Skip to Main Content
Comparing manager and visitor perceptions of llama use in wildernessAuthor(s): Alan E. Watson; Neal A. Christensen; Dale J. Blahna; Kari S. Archibald
Source: Res. Pap. RMRS-RP-10. Ogden, UT: U.S. Department of Agriculture, Forest Service, Rocky Mountain Research Station. 7 p.
Publication Series: Research Paper (RP)
Station: Rocky Mountain Research Station
Download Publication (200 B)
DescriptionLlama use in wilderness is projected to increase over the next 5 years. While the greatest concerns about this increase in use are unexpected impacts to native flora, impacts to native fauna, and conflicts with other user types, there is also concern about how prepared managers are to deal with this increasing recreation demand. This research compares manager attitudes and knowledge to those of hikers, horseback riders, and commercial llama customers in the Intermountain West. With managersí expectations that all packstock use will continue to increase in the near future, this assessment of differences in attitudes will help in understanding current positions regarding impacts of llama use in wilderness.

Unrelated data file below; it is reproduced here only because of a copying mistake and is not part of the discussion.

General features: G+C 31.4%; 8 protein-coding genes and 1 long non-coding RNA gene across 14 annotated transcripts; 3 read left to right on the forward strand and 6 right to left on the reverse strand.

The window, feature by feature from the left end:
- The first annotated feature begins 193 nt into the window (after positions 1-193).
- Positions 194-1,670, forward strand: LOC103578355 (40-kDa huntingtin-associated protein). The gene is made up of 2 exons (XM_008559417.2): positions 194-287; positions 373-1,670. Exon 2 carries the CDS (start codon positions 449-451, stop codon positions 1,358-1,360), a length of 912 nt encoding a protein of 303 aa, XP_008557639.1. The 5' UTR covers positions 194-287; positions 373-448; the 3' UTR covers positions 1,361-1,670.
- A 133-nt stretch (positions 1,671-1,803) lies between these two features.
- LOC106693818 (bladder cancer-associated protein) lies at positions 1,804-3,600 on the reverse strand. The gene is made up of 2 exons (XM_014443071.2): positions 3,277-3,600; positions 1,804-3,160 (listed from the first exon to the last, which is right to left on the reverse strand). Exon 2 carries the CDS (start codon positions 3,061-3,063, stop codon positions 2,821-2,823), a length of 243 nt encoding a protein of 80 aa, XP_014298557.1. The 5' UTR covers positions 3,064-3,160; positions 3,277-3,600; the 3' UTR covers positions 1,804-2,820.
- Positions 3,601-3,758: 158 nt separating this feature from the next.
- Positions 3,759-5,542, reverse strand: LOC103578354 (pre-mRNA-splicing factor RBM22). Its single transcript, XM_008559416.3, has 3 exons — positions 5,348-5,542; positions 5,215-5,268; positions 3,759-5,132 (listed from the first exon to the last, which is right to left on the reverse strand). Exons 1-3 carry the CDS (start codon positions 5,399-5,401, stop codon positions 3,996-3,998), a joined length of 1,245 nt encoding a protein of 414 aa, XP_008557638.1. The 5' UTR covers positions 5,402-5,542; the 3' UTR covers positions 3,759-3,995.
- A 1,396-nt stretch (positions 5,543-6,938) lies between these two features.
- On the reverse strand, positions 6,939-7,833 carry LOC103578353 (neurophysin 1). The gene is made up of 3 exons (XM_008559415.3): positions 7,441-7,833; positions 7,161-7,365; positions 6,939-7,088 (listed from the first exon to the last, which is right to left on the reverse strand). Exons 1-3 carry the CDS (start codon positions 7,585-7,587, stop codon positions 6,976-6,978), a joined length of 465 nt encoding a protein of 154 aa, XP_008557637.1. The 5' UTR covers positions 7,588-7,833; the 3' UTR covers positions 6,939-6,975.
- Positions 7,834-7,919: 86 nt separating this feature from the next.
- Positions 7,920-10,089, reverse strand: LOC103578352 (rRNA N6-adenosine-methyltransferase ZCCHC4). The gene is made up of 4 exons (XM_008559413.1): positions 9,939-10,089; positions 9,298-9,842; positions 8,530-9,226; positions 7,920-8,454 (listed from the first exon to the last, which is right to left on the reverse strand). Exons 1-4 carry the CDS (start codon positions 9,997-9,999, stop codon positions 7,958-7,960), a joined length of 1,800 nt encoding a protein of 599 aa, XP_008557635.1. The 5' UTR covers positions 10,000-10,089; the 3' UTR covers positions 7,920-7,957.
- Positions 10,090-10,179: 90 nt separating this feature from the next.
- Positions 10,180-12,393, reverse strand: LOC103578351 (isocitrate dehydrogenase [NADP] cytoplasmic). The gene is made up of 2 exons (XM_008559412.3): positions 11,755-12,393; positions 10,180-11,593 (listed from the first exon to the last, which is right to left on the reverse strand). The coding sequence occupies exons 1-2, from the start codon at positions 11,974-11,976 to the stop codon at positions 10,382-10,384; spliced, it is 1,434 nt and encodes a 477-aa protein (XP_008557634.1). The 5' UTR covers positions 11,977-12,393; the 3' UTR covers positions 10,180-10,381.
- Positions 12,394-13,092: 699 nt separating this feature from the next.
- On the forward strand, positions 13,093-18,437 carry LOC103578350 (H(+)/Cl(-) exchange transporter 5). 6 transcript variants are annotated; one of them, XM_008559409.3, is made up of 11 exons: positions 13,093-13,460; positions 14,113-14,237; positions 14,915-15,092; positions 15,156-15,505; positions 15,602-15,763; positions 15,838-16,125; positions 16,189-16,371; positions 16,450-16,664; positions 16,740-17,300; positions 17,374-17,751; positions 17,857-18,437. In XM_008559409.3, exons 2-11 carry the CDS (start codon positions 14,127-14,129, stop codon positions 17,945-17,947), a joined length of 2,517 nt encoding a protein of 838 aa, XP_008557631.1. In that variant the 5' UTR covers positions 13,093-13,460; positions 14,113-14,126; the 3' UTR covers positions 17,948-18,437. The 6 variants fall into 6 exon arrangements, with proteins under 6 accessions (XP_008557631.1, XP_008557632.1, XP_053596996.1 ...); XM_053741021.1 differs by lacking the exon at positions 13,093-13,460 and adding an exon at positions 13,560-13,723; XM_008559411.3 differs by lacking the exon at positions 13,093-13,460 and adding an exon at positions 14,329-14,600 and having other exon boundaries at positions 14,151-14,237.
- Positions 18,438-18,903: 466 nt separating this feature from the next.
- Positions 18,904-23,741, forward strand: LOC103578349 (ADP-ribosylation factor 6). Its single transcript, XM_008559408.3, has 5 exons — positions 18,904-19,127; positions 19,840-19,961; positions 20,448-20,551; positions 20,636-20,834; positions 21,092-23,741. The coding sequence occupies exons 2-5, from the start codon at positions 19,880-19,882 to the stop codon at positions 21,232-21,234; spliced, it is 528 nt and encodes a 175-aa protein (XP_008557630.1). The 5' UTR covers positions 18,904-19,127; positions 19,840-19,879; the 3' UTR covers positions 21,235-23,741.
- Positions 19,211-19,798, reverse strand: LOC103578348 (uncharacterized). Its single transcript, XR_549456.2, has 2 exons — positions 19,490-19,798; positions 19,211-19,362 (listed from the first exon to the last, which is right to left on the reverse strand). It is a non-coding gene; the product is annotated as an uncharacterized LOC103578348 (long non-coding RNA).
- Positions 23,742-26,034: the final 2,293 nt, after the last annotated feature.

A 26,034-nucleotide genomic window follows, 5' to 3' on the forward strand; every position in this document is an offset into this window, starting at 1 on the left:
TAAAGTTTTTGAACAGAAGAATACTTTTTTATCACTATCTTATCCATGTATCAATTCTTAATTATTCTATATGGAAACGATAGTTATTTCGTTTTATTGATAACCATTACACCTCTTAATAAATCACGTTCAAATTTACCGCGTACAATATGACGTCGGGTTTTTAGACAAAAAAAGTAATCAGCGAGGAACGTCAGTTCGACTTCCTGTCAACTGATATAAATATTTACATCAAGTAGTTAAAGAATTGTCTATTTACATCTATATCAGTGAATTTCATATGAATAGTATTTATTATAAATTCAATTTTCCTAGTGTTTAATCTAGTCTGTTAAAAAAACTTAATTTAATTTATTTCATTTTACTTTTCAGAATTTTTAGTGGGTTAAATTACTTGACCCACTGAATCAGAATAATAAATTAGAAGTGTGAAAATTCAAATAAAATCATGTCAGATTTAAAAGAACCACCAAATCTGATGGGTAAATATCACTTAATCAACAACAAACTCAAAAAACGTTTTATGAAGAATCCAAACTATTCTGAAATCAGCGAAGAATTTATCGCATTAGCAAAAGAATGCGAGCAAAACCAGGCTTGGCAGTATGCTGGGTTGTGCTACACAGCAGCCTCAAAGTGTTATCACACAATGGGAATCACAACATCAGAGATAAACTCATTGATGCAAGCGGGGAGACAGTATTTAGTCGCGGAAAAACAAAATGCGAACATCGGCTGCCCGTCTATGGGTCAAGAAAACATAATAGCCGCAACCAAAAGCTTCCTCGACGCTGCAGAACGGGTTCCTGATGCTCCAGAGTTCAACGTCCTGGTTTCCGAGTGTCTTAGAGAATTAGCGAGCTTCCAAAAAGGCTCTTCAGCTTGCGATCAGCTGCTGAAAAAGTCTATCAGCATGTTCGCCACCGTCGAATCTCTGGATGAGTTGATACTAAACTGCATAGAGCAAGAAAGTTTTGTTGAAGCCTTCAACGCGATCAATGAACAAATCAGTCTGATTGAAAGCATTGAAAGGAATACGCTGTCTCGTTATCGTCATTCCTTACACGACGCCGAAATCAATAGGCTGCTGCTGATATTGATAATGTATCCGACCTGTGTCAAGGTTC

- You may send email to email@example.com to request a hard copy of this publication.
- (Please specify exactly which publication you are requesting and your mailing address.)
- We recommend that you also print this page and attach it to the printout of the article, to retain the full citation information.
- This article was written and prepared by U.S. Government employees on official time, and is therefore in the public domain.
CitationWatson, Alan E.; Christensen, Neal A.; Blahna, Dale J.; Archibald, Kari S. 1998. Comparing manager and visitor perceptions of llama use in wilderness. Res. Pap. RMRS-RP-10. Ogden, UT: U.S. Department of Agriculture, Forest Service, Rocky Mountain Research Station. 7 p.
Keywordsrecreation, packstock, attitudes, management, horses, llama
- Visitor's knowledge of federal wilderness: implications for wilderness user research and management
- "Completely empowering": A qualitative study of the impact of technology on the wilderness experience in New Zealand
- Information collection styles of wilderness users: a market segmentation approach
XML: View XML